Posted by Dave at 08:10 AM

November 04, 2009

Gains from college

There's no doubt that getting a college degree is a big plus for most people in getting a good-paying job. But how have those gains held up in our turbulent economy?

Dr. Mike Walden, North Carolina Cooperative Extension economist in the College of Agriculture and Life Sciences at N.C. State University, responds:

"Well, first of all, if you look at the benefits of getting a college degree right now, it's clearly beneficial. People with college degrees will make much more money - I think upwards of $1 million more in pay over their lifetimes - than will someone who stops at high school. But that said, what we have found this decade is that the gains from getting a college degree have actually fallen slightly. In fact, adjusted for inflation, those gains have fallen 11 percent from 2000 to 2008. And economists think there are two reasons. Number one, we've had two recessions this decade, one at the front end, one at the back end. And those recessions have really hit industries with many college grads - technology in 2001 and finance now. So that's hurt the pay that those college grads are getting. And secondly, the supply of college grads has been increasing rapidly. Whenever you have a market where supply increases relative to demand, you're going to put downward pressure, in this case on salaries. So the bottom line is certainly the gains - the financial gains - of going to college are big but perhaps not quite as big as they were eight years ago."

Posted by Dave at 08:00 AM

November 03, 2009

Consumer spending

One of the economic numbers we frequently hear is that we consumers account for 70 percent of all spending in the economy, and therefore, the economy moves as consumer spending moves. Is this accurate?

Dr. Mike Walden, North Carolina Cooperative Extension economist in the College of Agriculture and Life Sciences at N.C. State University, responds:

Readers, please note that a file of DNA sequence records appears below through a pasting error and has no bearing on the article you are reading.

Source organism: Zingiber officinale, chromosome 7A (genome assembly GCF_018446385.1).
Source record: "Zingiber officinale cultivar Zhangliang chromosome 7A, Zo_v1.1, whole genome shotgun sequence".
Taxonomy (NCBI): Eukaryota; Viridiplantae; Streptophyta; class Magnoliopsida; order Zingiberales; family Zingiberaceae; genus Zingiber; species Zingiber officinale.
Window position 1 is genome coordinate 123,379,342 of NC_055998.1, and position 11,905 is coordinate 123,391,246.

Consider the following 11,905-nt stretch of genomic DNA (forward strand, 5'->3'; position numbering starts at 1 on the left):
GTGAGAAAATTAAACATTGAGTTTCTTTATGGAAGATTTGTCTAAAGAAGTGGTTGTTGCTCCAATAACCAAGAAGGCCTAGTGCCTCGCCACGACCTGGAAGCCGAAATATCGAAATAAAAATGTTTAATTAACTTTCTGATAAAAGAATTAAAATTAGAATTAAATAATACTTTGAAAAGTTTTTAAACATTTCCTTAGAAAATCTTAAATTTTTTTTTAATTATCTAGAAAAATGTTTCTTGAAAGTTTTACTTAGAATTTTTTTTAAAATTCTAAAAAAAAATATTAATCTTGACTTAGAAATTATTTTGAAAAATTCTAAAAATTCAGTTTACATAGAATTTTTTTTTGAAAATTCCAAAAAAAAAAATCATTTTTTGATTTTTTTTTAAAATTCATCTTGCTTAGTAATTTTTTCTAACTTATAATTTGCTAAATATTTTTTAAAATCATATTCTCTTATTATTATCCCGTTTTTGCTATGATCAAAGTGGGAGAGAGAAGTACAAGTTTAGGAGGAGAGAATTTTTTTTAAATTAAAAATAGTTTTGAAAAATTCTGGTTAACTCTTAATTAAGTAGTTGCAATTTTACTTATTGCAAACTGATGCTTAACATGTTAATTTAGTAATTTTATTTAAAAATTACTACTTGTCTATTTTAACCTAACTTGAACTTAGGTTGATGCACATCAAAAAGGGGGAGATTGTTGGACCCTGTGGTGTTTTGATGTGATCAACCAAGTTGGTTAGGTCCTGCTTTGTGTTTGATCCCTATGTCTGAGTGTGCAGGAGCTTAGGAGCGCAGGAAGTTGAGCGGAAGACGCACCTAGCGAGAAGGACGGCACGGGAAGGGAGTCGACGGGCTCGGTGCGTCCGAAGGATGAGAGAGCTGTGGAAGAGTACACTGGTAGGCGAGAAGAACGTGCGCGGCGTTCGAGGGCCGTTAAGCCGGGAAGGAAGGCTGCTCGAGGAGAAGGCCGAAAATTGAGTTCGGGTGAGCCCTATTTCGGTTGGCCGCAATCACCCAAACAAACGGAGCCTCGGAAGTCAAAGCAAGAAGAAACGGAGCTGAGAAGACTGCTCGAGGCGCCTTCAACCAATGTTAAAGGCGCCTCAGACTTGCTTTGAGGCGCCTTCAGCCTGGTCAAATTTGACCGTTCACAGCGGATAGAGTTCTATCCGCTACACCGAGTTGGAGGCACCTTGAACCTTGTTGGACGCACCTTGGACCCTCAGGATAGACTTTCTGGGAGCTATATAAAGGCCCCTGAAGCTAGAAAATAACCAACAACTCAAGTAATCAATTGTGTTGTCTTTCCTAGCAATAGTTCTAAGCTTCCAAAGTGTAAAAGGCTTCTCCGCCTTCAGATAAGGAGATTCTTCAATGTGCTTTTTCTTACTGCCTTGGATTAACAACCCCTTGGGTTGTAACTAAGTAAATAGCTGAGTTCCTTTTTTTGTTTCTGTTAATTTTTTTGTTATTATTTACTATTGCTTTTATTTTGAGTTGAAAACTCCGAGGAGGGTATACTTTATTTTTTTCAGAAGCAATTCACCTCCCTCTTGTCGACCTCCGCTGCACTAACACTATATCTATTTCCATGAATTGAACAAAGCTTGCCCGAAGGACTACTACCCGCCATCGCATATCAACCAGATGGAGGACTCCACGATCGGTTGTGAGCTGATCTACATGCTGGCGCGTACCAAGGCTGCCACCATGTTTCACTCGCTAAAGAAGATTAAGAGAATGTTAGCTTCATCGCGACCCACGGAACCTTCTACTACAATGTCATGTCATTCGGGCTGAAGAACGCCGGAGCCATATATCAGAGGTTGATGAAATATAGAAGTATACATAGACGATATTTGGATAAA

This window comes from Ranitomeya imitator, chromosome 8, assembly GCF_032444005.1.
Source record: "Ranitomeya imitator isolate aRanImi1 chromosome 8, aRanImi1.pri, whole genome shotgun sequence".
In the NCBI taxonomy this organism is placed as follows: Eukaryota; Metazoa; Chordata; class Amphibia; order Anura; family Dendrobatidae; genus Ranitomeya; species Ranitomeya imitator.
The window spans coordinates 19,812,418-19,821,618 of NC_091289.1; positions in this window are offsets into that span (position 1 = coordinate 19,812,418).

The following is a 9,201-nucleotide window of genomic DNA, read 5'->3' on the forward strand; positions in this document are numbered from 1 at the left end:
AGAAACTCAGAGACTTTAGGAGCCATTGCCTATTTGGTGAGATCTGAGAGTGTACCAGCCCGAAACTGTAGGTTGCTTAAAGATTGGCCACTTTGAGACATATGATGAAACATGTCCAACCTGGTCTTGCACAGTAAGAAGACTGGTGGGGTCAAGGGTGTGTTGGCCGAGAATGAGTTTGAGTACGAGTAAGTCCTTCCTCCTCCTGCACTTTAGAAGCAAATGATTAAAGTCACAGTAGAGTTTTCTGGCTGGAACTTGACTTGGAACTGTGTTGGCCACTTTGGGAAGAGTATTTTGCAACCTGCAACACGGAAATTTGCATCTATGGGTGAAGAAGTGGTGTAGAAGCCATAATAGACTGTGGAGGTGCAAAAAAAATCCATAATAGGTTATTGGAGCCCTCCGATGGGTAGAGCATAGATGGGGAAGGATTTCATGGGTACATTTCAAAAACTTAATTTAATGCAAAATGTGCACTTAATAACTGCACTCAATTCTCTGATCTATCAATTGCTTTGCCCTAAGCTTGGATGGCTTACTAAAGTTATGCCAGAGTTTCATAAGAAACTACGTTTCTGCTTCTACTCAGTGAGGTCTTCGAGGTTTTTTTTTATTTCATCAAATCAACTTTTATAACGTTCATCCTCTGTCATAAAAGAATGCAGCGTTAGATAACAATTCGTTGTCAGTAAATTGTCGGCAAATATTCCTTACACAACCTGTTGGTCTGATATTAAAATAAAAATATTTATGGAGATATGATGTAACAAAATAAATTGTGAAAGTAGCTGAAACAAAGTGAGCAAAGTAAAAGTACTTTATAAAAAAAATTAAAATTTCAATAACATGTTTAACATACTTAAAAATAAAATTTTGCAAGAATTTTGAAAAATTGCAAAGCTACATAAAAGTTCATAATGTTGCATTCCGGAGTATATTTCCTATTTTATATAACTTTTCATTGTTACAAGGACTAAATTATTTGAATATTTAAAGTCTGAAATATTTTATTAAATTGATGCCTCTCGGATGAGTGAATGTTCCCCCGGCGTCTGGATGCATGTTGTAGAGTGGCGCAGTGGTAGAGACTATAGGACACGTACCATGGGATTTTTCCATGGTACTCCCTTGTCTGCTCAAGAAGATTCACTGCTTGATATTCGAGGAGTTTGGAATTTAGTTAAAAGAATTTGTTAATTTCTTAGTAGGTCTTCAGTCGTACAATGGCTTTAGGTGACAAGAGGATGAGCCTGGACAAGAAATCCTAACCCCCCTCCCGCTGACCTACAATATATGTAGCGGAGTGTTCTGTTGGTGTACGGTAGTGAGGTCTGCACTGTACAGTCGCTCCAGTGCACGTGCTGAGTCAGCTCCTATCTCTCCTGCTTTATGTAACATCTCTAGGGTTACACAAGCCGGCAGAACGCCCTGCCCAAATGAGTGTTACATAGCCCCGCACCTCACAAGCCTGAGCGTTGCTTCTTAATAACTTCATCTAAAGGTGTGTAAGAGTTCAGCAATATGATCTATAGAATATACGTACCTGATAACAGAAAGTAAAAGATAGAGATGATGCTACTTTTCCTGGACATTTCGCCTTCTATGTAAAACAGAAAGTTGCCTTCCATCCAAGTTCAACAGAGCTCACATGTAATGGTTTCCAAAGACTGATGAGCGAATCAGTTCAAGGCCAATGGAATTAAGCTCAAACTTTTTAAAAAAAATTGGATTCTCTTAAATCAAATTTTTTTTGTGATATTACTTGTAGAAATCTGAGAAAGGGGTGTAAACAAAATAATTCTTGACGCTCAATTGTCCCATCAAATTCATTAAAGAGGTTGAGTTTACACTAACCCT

"Well, it's interesting. Some economists say, actually, it's not accurate, and they give two reasons. One is health care expenditures, which actually takes up 20 percent of consumer spending . . . well, if you look at who actually makes health care expenditures, it's not you and me, it's not the consumer; 85 percent of that comes from a third party, either insurance companies or government. So consumers here aren't the driving force. The other factor is consumer spending on imports, on imported products. That takes up 18 percent of consumer spending. So when this spending slows, it's not domestic producers who are hurt, it's foreign producers. So if you take out these two factors, and you look at the out-of-pocket consumer spending that directly affects the U.S. economy, it comes to about 43 percent of all spending, not 70 percent. That's still important, still very important, but perhaps not as dominant as you might think."

Posted by Dave at 08:00 AM

November 02, 2009

A long view of the stock market

The stock market has certainly been volatile in the past year, falling dramatically and then staging a partial rebound this year. Many people are understandably very shy about investing in the market. But give us the long view of the stock market. Has it really made money for people over several decades? Listen

Dr. Mike Walden, North Carolina Cooperative Extension economist in the College of Agriculture and Life Sciences at N.C. State University, responds:

"The key part of the question is over several decades, because the answer to that specific question is certainly yes. Let me give you a couple of examples. If you invested $1 in the stock market in 1980, you'd have $17 today. If you invested $1 in the stock market in 1950, you'd have $1,200 today. So over long periods of time, over several decades, yes, the stock market does tend to make money for you. But it doesn't always make money for you in the short term. For example, if you invested $1 in the stock market at the beginning of this decade, in 2000, you'd have less than a dollar today. So it really depends on when you get in the stock market and when you get out, but the evidence clearly says the longer that you stay in, the more the likelihood that you'll make money."

Posted by Dave at 08:00 AM